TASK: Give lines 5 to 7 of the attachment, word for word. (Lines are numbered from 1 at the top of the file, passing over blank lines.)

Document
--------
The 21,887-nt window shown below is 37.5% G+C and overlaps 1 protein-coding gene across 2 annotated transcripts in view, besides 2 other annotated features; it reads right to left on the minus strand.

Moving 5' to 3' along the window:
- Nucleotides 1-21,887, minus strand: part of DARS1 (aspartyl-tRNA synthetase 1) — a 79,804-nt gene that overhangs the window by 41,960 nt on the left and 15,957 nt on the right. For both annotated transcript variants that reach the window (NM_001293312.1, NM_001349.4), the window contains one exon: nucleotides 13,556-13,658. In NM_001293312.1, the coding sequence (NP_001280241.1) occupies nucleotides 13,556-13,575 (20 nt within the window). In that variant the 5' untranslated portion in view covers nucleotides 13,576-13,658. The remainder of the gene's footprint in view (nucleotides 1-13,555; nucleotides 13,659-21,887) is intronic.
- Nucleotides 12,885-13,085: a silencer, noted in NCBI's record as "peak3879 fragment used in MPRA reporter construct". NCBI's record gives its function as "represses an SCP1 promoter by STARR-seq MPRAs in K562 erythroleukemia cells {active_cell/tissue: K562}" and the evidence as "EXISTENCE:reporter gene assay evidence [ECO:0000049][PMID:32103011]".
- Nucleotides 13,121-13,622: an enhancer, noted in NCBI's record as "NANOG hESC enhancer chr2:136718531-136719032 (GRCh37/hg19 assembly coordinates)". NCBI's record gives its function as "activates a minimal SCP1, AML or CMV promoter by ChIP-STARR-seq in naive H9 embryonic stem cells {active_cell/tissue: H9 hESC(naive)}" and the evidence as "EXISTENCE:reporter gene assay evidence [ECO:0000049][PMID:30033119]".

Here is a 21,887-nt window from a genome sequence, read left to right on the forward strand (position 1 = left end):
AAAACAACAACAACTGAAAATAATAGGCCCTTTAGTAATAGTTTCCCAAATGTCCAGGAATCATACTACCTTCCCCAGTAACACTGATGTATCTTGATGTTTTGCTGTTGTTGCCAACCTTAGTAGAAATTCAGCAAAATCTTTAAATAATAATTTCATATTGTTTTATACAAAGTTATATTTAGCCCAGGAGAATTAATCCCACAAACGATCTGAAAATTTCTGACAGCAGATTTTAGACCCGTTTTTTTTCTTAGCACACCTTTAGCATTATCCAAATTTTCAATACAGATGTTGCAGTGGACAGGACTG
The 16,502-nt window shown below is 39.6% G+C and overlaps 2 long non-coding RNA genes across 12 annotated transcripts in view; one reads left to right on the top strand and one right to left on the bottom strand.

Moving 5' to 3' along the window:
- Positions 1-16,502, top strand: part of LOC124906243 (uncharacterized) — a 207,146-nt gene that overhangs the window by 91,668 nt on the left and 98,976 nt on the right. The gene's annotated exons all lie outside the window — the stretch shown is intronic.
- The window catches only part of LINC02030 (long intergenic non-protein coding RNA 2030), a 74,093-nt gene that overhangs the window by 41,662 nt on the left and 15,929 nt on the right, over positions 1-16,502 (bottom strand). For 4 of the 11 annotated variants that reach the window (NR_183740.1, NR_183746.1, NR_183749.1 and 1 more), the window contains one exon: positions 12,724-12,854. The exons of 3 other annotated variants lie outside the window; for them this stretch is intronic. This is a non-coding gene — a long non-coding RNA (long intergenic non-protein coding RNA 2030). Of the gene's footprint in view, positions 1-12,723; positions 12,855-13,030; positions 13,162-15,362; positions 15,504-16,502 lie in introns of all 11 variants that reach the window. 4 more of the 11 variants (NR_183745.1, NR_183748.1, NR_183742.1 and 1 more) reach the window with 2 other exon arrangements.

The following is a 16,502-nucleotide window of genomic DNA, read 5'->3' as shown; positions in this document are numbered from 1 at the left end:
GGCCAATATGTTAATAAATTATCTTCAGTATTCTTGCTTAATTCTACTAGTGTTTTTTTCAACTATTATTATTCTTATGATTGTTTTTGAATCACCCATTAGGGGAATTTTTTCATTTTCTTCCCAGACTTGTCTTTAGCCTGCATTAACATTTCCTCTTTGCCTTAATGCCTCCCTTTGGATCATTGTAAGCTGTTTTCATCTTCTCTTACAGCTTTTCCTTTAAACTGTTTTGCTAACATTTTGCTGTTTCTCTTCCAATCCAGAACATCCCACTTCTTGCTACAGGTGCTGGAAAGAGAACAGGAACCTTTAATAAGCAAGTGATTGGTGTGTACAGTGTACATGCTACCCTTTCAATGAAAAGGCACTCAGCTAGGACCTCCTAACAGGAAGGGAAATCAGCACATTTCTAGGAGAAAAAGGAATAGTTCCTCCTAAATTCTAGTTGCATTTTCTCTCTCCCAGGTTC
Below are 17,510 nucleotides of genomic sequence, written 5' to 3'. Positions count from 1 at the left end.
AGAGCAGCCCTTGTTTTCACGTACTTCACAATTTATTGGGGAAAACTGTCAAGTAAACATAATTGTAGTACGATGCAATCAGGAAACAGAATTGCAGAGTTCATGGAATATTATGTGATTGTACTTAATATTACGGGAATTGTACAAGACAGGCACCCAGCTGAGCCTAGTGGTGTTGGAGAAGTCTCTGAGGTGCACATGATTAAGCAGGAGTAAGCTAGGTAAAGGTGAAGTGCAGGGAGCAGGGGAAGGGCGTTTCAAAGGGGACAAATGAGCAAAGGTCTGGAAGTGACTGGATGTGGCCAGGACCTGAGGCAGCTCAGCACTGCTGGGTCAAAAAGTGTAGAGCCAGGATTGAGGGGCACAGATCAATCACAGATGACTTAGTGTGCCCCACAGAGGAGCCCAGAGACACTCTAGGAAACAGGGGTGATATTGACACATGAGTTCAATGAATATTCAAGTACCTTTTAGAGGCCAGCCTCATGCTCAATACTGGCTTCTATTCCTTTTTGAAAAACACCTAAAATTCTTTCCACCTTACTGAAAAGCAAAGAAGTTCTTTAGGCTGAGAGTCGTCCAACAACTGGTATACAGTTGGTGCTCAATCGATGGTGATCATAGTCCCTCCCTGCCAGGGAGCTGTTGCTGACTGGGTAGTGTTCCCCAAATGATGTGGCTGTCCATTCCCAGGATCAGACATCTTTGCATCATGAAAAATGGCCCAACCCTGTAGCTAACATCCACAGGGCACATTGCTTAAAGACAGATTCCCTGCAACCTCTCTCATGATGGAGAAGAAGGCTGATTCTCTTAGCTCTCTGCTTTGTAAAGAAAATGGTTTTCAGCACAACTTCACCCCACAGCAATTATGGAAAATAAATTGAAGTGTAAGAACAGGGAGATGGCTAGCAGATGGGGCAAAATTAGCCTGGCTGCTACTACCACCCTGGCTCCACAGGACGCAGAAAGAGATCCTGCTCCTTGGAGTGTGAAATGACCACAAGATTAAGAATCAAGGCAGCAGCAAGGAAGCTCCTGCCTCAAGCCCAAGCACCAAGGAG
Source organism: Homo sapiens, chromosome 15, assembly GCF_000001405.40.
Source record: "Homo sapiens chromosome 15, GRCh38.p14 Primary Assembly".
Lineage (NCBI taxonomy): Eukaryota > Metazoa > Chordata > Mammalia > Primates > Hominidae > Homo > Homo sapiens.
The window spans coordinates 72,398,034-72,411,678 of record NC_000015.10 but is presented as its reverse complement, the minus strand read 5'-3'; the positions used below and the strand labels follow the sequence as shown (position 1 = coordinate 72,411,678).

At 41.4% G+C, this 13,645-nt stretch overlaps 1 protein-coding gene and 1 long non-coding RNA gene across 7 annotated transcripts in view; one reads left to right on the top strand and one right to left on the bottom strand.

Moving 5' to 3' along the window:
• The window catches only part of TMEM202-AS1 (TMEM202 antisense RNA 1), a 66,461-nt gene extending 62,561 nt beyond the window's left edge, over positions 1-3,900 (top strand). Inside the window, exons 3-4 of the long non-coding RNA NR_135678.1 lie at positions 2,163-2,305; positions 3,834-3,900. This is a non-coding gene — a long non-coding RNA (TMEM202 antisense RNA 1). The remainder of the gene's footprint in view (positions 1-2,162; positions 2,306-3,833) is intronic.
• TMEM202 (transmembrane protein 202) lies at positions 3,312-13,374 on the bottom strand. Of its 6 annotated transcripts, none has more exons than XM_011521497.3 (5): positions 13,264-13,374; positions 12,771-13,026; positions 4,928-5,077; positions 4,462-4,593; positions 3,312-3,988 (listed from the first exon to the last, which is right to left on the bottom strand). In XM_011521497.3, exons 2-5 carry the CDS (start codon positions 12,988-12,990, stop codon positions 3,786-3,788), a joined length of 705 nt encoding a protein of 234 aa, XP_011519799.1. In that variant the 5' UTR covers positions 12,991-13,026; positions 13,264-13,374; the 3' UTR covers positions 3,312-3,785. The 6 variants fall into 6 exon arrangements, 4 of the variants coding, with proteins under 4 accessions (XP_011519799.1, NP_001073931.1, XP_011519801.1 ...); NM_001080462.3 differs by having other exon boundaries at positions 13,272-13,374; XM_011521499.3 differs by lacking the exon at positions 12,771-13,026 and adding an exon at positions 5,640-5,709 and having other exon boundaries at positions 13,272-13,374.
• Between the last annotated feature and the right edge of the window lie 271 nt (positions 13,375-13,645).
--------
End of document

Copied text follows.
- Nucleotides 13,121-13,622: an enhancer, noted in NCBI's record as "NANOG hESC enhancer chr2:136718531-136719032 (GRCh37/hg19 assembly coordinates)". NCBI's record gives its function as "activates a minimal SCP1, AML or CMV promoter by ChIP-STARR-seq in naive H9 embryonic stem cells {active_cell/tissue: H9 hESC(naive)}" and the evidence as "EXISTENCE:reporter gene assay evidence [ECO:0000049][PMID:30033119]".

Here is a 21,887-nt window from a genome sequence, read left to right on the forward strand (position 1 = left end):
AAAACAACAACAACTGAAAATAATAGGCCCTTTAGTAATAGTTTCCCAAATGTCCAGGAATCATACTACCTTCCCCAGTAACACTGATGTATCTTGATGTTTTGCTGTTGTTGCCAACCTTAGTAGAAATTCAGCAAAATCTTTAAATAATAATTTCATATTGTTTTATACAAAGTTATATTTAGCCCAGGAGAATTAATCCCACAAACGATCTGAAAATTTCTGACAGCAGATTTTAGACCCGTTTTTTTTCTTAGCACACCTTTAGCATTATCCAAATTTTCAATACAGATGTTGCAGTGGACAGGACTG